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The WordPress Recipe for

Do you ever pull up a website and wonder if it’s WordPress? Even if it is WordPress, it can be hard to know exactly how a site’s assembled. So let’s take a look at how Nonprofit WP itself was written and built!

As long as you understand the building blocks of WordPress, you will have no problem following along.

Hosting is hosted on SiteGround, my favorite affordable recommended host for nonprofit organizations.

It includes a free Let’s Encrypt SSL certificate to enable HTTPS for security and HTTP/2 for speed. Finally, with PHP7 enabled and the SG Optimizer plugin for enabling custom caching, the site loads really fast.

For additional security and speed, the site runs on Sucuri’s security firewall which actively protects against and monitors for hacking attempts.


Everything about this site derives from the content. When I was first planning Nonprofit WP, I thought about the audience I wanted to target: nonprofit’s using WordPress. More specifically, I wrote for people trying to make a DIY WordPress site.

I then thought about my experiences with that audience and the type of information they needed to know. That list turned into an outline for the site. Over an intense month or so, I devoted lots of time to writing the first pages of the site and revising each one multiple times. When I felt like I had enough information composed to help my target audience—even though there are pages I’ve added since—I launched the site.

Importantly, as I wrote, I sought a consistent style and focused on writing each page for someone that is at a specific step in the website-building process. Following best practices for writing for the web, pages are long but well-organized and use highly-readable formatting. That linear style helped determine the design…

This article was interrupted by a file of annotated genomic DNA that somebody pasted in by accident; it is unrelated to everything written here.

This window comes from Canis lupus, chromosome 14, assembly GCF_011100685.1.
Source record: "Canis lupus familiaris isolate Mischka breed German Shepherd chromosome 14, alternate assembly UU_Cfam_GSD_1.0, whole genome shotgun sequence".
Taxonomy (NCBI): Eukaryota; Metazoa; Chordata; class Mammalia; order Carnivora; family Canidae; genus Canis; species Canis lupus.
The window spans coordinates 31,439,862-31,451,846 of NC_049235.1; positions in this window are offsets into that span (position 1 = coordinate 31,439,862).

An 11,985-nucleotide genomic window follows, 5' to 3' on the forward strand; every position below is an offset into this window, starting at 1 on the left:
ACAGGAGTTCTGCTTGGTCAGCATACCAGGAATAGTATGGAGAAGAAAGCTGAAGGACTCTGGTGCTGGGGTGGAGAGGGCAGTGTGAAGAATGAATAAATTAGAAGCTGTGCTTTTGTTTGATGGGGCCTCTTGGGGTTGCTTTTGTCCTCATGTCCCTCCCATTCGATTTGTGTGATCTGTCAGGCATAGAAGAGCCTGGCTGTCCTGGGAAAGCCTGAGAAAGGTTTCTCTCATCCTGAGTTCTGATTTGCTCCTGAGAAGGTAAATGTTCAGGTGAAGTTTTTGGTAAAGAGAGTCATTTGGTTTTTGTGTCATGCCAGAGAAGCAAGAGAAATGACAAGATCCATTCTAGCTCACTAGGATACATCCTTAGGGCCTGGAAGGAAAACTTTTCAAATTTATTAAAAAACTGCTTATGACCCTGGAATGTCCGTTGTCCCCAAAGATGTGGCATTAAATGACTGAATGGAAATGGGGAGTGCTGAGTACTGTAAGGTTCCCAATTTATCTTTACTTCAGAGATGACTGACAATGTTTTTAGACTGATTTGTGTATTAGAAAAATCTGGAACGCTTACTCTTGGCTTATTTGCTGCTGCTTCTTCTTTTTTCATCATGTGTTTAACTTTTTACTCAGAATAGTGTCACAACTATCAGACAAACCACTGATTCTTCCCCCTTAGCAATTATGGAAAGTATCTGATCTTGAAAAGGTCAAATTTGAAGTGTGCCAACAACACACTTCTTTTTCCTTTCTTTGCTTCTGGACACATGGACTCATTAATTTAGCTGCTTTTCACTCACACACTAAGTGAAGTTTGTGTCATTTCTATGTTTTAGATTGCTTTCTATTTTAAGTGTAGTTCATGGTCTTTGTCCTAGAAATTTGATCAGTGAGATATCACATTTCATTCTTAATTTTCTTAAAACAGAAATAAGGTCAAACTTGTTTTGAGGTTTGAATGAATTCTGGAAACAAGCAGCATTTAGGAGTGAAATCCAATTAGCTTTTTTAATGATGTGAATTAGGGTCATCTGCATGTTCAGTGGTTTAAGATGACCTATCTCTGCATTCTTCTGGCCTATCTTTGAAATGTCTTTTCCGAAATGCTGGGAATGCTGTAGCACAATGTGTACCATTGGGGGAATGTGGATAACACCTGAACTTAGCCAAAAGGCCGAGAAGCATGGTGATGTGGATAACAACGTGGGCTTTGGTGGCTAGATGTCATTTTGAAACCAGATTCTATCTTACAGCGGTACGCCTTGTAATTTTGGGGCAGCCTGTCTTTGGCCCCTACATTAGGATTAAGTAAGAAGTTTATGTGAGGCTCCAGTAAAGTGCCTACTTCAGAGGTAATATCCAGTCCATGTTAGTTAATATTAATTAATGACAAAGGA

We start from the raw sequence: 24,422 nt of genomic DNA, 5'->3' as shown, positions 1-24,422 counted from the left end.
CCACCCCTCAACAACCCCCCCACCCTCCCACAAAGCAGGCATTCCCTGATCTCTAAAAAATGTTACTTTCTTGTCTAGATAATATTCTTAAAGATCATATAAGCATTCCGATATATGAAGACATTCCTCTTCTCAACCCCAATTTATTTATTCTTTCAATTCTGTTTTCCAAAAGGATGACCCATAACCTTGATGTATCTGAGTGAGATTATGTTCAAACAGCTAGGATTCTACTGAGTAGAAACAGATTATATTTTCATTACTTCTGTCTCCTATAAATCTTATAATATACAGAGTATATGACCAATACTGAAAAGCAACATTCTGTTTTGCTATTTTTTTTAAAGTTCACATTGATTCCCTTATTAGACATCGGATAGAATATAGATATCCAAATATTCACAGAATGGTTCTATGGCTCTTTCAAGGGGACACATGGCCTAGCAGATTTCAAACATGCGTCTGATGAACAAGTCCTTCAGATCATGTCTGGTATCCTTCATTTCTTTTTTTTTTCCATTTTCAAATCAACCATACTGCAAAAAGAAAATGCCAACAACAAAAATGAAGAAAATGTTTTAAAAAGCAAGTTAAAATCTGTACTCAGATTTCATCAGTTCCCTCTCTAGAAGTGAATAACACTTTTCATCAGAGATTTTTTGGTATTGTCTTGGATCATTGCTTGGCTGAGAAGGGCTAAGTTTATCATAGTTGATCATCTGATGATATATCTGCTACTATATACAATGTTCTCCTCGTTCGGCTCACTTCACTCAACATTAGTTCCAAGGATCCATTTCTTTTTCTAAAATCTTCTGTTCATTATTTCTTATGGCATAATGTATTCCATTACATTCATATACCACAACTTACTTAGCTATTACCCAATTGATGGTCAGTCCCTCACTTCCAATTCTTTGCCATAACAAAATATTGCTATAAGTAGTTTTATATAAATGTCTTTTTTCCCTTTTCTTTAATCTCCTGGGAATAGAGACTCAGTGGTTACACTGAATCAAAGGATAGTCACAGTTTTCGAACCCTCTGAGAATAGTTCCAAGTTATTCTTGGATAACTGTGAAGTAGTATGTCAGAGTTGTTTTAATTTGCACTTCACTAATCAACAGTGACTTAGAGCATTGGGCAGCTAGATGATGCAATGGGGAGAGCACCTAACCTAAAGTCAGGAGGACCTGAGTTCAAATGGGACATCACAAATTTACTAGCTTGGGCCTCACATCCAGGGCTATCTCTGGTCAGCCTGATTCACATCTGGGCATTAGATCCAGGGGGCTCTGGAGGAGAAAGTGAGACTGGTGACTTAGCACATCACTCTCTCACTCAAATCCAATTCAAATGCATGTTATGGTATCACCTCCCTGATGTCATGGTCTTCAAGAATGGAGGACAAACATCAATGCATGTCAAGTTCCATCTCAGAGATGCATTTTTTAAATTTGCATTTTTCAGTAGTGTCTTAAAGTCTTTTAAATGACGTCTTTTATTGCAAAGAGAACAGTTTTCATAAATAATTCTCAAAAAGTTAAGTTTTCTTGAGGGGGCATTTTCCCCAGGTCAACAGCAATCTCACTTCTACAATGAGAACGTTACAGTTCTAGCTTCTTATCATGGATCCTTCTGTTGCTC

This site uses a default WordPress theme: Twenty Fifteen! You can view a demo of the theme (this demo is better than the one hosted from where you actually download the theme).

I chose Twenty Fifteen primarily for it’s navigation menu that runs down the left side of the page on large screens. While “old fashioned” in a way, the linear organization and available space reads like a table of contents, perfect for such a content-heavy site!

To give the theme a bit of interest, the site theme was customized using a “child theme.” A few custom colors plus some fancy CSS to allow for an icon with each menu item is just about all that gives this site it’s approachable and user-friendly design.


This site uses quite a few plugins for features big and small. They’re divided below based on a few broad categories of need with short descriptions for each.

Content Administration

There are quite a few plugins I use to make it easier to write, display, and manage my content.

Technical Administration Features

A number of plugins add behind-the-scenes features to WordPress that strengthen, fix, or adjust technical issues.

Site Maintenance

A few plugins make it easy to maintain the site.

Front-Facing Features

  • Gravity Forms and it’s Stripe Add-on run all the forms, including the donation form which can take credit cards.
  • WCAG 2.0 form fields for Gravity Forms fixes multiple accessibility problems with Gravity Forms.
  • Jetpack‘s free version has lots of great small features like a nice commenting form, like and share buttons, a spell checker, and the blog’s email subscriptions (and more!).

Look at Examples but Make Your Site Yours

There is no list of plugins every site must use. There is no one theme that all nonprofits can use. It’s valuable to view example sites, but make sure that you plan your website carefully and only use the plugins you need.

Ask Questions in the Comments?

See anything on the site and wonder how it got made? Ask in the comments!

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